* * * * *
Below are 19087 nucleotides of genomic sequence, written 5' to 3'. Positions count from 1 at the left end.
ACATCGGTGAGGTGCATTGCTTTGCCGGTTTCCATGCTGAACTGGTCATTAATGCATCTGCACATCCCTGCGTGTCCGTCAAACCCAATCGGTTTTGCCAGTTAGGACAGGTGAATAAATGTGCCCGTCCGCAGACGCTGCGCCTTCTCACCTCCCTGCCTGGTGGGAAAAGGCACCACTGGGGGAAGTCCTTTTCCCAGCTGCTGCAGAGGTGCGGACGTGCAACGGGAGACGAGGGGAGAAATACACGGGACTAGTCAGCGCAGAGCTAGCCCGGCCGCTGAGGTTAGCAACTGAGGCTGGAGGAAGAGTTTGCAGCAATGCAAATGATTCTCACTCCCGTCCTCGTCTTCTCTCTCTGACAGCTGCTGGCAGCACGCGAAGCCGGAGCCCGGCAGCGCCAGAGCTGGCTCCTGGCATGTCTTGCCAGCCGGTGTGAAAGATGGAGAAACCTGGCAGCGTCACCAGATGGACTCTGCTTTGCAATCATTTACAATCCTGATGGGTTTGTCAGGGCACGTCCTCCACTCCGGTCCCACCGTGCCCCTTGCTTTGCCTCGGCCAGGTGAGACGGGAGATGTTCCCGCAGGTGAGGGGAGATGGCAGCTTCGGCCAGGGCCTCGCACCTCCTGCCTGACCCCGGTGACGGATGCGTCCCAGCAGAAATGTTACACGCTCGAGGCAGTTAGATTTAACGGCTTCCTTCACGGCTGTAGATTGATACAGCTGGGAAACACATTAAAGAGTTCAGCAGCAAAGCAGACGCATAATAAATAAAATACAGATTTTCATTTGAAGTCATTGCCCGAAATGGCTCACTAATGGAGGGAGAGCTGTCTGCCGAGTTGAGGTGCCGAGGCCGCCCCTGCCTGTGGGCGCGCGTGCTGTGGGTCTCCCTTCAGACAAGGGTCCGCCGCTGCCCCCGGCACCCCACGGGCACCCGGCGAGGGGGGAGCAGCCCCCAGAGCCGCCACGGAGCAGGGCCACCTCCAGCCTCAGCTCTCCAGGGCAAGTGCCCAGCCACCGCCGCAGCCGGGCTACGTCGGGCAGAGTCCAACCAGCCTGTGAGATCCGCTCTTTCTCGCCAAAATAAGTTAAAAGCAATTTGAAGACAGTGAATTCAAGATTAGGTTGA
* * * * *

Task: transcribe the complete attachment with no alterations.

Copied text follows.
Below are 19087 nucleotides of genomic sequence, written 5' to 3'. Positions count from 1 at the left end.
ACATCGGTGAGGTGCATTGCTTTGCCGGTTTCCATGCTGAACTGGTCATTAATGCATCTGCACATCCCTGCGTGTCCGTCAAACCCAATCGGTTTTGCCAGTTAGGACAGGTGAATAAATGTGCCCGTCCGCAGACGCTGCGCCTTCTCACCTCCCTGCCTGGTGGGAAAAGGCACCACTGGGGGAAGTCCTTTTCCCAGCTGCTGCAGAGGTGCGGACGTGCAACGGGAGACGAGGGGAGAAATACACGGGACTAGTCAGCGCAGAGCTAGCCCGGCCGCTGAGGTTAGCAACTGAGGCTGGAGGAAGAGTTTGCAGCAATGCAAATGATTCTCACTCCCGTCCTCGTCTTCTCTCTCTGACAGCTGCTGGCAGCACGCGAAGCCGGAGCCCGGCAGCGCCAGAGCTGGCTCCTGGCATGTCTTGCCAGCCGGTGTGAAAGATGGAGAAACCTGGCAGCGTCACCAGATGGACTCTGCTTTGCAATCATTTACAATCCTGATGGGTTTGTCAGGGCACGTCCTCCACTCCGGTCCCACCGTGCCCCTTGCTTTGCCTCGGCCAGGTGAGACGGGAGATGTTCCCGCAGGTGAGGGGAGATGGCAGCTTCGGCCAGGGCCTCGCACCTCCTGCCTGACCCCGGTGACGGATGCGTCCCAGCAGAAATGTTACACGCTCGAGGCAGTTAGATTTAACGGCTTCCTTCACGGCTGTAGATTGATACAGCTGGGAAACACATTAAAGAGTTCAGCAGCAAAGCAGACGCATAATAAATAAAATACAGATTTTCATTTGAAGTCATTGCCCGAAATGGCTCACTAATGGAGGGAGAGCTGTCTGCCGAGTTGAGGTGCCGAGGCCGCCCCTGCCTGTGGGCGCGCGTGCTGTGGGTCTCCCTTCAGACAAGGGTCCGCCGCTGCCCCCGGCACCCCACGGGCACCCGGCGAGGGGGGAGCAGCCCCCAGAGCCGCCACGGAGCAGGGCCACCTCCAGCCTCAGCTCTCCAGGGCAAGTGCCCAGCCACCGCCGCAGCCGGGCTACGTCGGGCAGAGTCCAACCAGCCTGTGAGATCCGCTCTTTCTCGCCAAAATAAGTTAAAAGCAATTTGAAGACAGTGAATTCAAGATTAGGTTGA